The night during the first-year orientation. Picked from my new class like many others, in another icebreaker contest. Blindfolded, arbitrarily deposited at one corner of the unfamiliar school grounds. Told to work my way around obstacles and back to the rest. With nobody else but the few fellow classmates to guide me along the way.

Arms raised before me, slowly walking. Different voices calling excitedly to me, one at a time. Groaning and sighing as I hit many a wall nearby. "Move to your left," I heard someone say, irriratedly. Past a particular barrier, into another new territory. This time nobody gave me directions, but fingers closed themselves around my wrist. Slowly I was led, around obstructions, off the designated route.

He had kept the incident from anyone all this while — except once, after the theme for their graduation prom was announced, a few weeks back, and off his tongue the elusive encounter had tumbled out. "Maybe if I still haven't found out who she is by then," he had mused aloud — almost revelling, "I'll find out for myself on that final night. Somehow."

"Two years, for goodness sake," Skara had exclaimed. "What makes you think she might even remember it? And how will you know for sure who exactly it is you're looking for?"

Relic had shrugged with a dreamy smile. "I don't know. Fate, perhaps."

Dane, who was with them, had said nothing then, but had looked more disturbed than disinterested. "What, are you jealous?" Relic had jested. "That I have a secret admirer, or that she would soon be an incredibly lucky girl?"

To which Dane had replied, after an extraordinarily long pause, "You're right. I'm jealous of that girl you think you love," and left it at that.

His answer had only made Relic wonder even more about her, a girl whose identity he knew not yet of, but whose existence was enough to induce some unfathomable envy in his friend. He imagined her to be petite — almost elfin, for she came and went like the wind, drifting on her gossamer wings. He imagined her to be reticent — preferring to draw near him only with his eyes covered, and without any subsequent letters of any sort he anticipated from her. He imagined her to be beautiful, in her own way — but even if she was nowhere near his expectations, he did not think he would mind.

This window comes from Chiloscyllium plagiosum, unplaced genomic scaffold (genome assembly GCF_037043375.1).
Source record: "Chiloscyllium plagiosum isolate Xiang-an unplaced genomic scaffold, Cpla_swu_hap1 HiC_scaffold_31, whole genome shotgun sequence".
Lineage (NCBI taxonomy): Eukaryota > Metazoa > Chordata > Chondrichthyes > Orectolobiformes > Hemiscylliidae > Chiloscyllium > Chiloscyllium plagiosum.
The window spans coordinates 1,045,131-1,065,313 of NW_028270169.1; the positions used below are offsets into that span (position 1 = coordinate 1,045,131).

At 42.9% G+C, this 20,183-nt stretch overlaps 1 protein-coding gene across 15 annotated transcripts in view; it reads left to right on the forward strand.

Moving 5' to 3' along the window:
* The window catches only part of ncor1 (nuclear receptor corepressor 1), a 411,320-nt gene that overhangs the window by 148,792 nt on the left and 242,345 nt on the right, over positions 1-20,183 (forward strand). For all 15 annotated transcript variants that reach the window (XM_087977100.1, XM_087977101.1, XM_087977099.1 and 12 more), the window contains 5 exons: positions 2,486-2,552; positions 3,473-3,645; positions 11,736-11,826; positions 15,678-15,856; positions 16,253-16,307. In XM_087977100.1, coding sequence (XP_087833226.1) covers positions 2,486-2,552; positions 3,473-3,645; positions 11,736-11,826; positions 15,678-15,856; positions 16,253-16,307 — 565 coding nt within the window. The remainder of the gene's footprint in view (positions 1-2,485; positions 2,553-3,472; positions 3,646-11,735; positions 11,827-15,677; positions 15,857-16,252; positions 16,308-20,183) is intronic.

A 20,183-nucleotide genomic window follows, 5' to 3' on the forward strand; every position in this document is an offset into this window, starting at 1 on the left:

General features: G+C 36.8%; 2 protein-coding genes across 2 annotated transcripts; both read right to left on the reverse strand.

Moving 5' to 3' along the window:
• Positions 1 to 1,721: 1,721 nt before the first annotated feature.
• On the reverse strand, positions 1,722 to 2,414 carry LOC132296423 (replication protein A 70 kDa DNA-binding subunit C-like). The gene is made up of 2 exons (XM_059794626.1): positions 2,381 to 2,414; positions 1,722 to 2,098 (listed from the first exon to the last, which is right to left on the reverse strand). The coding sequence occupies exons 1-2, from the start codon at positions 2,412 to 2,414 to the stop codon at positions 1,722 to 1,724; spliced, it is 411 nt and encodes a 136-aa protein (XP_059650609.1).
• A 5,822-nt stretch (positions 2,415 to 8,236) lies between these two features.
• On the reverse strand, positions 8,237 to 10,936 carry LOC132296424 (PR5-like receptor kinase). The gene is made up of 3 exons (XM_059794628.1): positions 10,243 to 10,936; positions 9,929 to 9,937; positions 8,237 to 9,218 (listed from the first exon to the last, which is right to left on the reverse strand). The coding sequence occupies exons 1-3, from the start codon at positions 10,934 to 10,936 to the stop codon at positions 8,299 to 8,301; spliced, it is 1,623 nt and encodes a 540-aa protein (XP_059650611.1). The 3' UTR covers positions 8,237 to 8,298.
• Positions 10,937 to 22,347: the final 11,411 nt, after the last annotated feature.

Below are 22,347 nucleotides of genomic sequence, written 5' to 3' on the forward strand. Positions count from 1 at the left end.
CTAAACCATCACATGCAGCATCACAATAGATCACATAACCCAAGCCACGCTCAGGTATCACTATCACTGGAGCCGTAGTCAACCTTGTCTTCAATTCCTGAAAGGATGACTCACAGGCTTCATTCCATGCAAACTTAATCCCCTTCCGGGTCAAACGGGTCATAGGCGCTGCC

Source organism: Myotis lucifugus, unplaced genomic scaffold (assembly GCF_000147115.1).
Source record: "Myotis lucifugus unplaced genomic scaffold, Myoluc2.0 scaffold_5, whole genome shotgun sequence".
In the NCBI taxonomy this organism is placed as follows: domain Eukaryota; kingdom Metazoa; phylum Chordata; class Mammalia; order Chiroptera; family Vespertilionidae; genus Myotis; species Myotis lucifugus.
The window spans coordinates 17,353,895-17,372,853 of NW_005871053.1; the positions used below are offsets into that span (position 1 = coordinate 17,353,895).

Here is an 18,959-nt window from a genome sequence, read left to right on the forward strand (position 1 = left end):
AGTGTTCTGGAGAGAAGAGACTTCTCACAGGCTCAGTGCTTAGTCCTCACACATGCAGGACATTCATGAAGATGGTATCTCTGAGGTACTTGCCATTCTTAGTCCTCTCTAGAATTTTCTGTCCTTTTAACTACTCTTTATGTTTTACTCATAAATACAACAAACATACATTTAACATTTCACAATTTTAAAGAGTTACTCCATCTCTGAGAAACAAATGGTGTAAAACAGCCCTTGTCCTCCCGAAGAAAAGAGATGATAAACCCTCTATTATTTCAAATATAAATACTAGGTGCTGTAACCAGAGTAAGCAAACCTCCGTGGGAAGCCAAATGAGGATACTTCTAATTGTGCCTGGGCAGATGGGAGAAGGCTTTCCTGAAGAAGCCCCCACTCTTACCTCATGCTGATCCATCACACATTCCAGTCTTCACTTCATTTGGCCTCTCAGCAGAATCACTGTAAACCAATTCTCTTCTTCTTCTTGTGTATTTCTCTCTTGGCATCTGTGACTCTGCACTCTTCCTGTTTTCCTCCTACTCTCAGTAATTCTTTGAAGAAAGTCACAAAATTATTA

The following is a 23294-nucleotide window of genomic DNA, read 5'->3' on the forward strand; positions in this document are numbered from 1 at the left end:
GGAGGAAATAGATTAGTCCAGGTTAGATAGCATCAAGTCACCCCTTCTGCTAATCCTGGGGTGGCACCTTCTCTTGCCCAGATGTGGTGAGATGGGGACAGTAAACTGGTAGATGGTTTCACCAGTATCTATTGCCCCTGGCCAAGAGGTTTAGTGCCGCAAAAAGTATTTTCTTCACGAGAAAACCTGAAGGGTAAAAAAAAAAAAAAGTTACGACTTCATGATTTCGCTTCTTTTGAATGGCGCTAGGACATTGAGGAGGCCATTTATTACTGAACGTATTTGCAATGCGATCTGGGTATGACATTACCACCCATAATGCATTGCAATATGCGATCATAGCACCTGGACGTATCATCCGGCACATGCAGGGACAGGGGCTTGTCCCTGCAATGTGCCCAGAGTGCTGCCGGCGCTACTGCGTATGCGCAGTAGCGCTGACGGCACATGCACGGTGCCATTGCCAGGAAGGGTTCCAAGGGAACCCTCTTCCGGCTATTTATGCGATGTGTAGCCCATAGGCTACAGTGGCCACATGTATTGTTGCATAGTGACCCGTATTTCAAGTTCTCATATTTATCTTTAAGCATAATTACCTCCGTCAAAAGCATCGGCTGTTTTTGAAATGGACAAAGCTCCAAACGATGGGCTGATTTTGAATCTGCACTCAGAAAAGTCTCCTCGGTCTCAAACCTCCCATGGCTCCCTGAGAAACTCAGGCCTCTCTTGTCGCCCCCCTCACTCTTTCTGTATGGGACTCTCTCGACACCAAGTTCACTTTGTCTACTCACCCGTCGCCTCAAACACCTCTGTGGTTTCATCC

And many a time he spent thinking, of what he would say to her, when he met her at long last. That he wished to know her name? That he wanted to hear her reason for the fateful encounter? That he needed to know if her heart was true, if it still would be? That if — heaven forbid — it was all a practical joke, he would barely have the courage to indulge in love again?

For if you truly liked me two years back, I will wish to return your affections come this night.

Half-immersed in imageries and possibilities, Relic slipped through the music and dance, solitary. Nobody else recognised him in his black facial facade, and neither did he them in their own masks. All he saw were eyes, bright and enthusiastic; mouths, curled in amusement and enjoyment; swirling colours of deep purple, red and blue, in a broken sea of black.

All he wanted to see was a pair of eyes, waiting for him.

He went to the edge of the dancing floor, standing alongside a few other weary couples and some blasé individuals, watching the flurry of activity under the grandeur of the crystal chandelier high above. The aurulent light reflected itself off a certain glittering object at the corner of his eye, and he turned towards it.

There a girl stood, clad in a full-skirted satin gown in champagne gold — the colour of fresh morning sunlight falling over a lake undisturbed — that tumbled down to her ankles, and was delicately rimmed by bronze pleating. Her hair was short, ending in a slim French braid to the nape of her neck, and her face half-hidden behind a magnificent mask, a single golden feather extending to just above her head.

Like a dream, calling, waiting to be discovered, to be realised.

In the shadow of his own mask he smiled, and he knew. Striding to before the anonymous girl, he fulfilled his role as a Venetian gentleman, bowing and extending his hand before himself.